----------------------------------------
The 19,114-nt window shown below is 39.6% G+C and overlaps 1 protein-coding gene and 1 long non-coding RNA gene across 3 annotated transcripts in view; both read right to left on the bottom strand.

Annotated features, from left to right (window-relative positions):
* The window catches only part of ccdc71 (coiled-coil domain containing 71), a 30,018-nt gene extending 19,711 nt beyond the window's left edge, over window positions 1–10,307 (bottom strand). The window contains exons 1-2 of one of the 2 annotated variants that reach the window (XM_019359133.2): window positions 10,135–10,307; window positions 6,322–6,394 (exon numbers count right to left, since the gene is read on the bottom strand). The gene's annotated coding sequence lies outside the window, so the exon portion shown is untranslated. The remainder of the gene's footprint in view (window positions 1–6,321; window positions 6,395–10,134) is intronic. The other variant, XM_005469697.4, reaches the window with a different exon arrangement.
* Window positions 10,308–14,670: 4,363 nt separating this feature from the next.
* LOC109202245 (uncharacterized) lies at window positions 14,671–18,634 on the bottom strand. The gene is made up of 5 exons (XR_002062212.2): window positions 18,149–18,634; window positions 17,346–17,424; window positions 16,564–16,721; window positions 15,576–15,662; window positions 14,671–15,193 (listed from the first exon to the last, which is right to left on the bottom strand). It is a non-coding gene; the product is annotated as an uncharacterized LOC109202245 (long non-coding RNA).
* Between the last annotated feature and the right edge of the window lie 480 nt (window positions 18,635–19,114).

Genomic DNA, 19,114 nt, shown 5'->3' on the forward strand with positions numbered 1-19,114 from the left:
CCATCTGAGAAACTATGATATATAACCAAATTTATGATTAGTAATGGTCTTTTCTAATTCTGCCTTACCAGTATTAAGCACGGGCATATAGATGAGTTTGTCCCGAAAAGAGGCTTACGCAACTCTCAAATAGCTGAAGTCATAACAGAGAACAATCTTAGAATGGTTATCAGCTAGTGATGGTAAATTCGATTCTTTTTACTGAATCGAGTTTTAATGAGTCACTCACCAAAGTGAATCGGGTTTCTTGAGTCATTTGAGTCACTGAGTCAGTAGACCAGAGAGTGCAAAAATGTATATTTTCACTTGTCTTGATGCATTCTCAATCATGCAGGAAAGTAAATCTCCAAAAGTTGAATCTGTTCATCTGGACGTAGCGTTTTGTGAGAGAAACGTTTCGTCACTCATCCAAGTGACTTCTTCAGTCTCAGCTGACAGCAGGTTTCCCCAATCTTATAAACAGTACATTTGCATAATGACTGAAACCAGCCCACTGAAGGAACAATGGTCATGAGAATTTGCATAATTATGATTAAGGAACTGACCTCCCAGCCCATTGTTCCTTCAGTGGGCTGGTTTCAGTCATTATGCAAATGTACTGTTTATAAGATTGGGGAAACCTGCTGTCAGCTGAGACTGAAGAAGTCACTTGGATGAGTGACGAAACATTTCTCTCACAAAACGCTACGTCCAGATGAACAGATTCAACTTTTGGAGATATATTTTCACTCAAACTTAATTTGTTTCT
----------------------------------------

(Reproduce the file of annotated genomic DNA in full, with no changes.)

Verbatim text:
The 19,114-nt window shown below is 39.6% G+C and overlaps 1 protein-coding gene and 1 long non-coding RNA gene across 3 annotated transcripts in view; both read right to left on the bottom strand.

Annotated features, from left to right (window-relative positions):
* The window catches only part of ccdc71 (coiled-coil domain containing 71), a 30,018-nt gene extending 19,711 nt beyond the window's left edge, over window positions 1–10,307 (bottom strand). The window contains exons 1-2 of one of the 2 annotated variants that reach the window (XM_019359133.2): window positions 10,135–10,307; window positions 6,322–6,394 (exon numbers count right to left, since the gene is read on the bottom strand). The gene's annotated coding sequence lies outside the window, so the exon portion shown is untranslated. The remainder of the gene's footprint in view (window positions 1–6,321; window positions 6,395–10,134) is intronic. The other variant, XM_005469697.4, reaches the window with a different exon arrangement.
* Window positions 10,308–14,670: 4,363 nt separating this feature from the next.
* LOC109202245 (uncharacterized) lies at window positions 14,671–18,634 on the bottom strand. The gene is made up of 5 exons (XR_002062212.2): window positions 18,149–18,634; window positions 17,346–17,424; window positions 16,564–16,721; window positions 15,576–15,662; window positions 14,671–15,193 (listed from the first exon to the last, which is right to left on the bottom strand). It is a non-coding gene; the product is annotated as an uncharacterized LOC109202245 (long non-coding RNA).
* Between the last annotated feature and the right edge of the window lie 480 nt (window positions 18,635–19,114).

Genomic DNA, 19,114 nt, shown 5'->3' on the forward strand with positions numbered 1-19,114 from the left:
CCATCTGAGAAACTATGATATATAACCAAATTTATGATTAGTAATGGTCTTTTCTAATTCTGCCTTACCAGTATTAAGCACGGGCATATAGATGAGTTTGTCCCGAAAAGAGGCTTACGCAACTCTCAAATAGCTGAAGTCATAACAGAGAACAATCTTAGAATGGTTATCAGCTAGTGATGGTAAATTCGATTCTTTTTACTGAATCGAGTTTTAATGAGTCACTCACCAAAGTGAATCGGGTTTCTTGAGTCATTTGAGTCACTGAGTCAGTAGACCAGAGAGTGCAAAAATGTATATTTTCACTTGTCTTGATGCATTCTCAATCATGCAGGAAAGTAAATCTCCAAAAGTTGAATCTGTTCATCTGGACGTAGCGTTTTGTGAGAGAAACGTTTCGTCACTCATCCAAGTGACTTCTTCAGTCTCAGCTGACAGCAGGTTTCCCCAATCTTATAAACAGTACATTTGCATAATGACTGAAACCAGCCCACTGAAGGAACAATGGTCATGAGAATTTGCATAATTATGATTAAGGAACTGACCTCCCAGCCCATTGTTCCTTCAGTGGGCTGGTTTCAGTCATTATGCAAATGTACTGTTTATAAGATTGGGGAAACCTGCTGTCAGCTGAGACTGAAGAAGTCACTTGGATGAGTGACGAAACATTTCTCTCACAAAACGCTACGTCCAGATGAACAGATTCAACTTTTGGAGATATATTTTCACTCAAACTTAATTTGTTTCT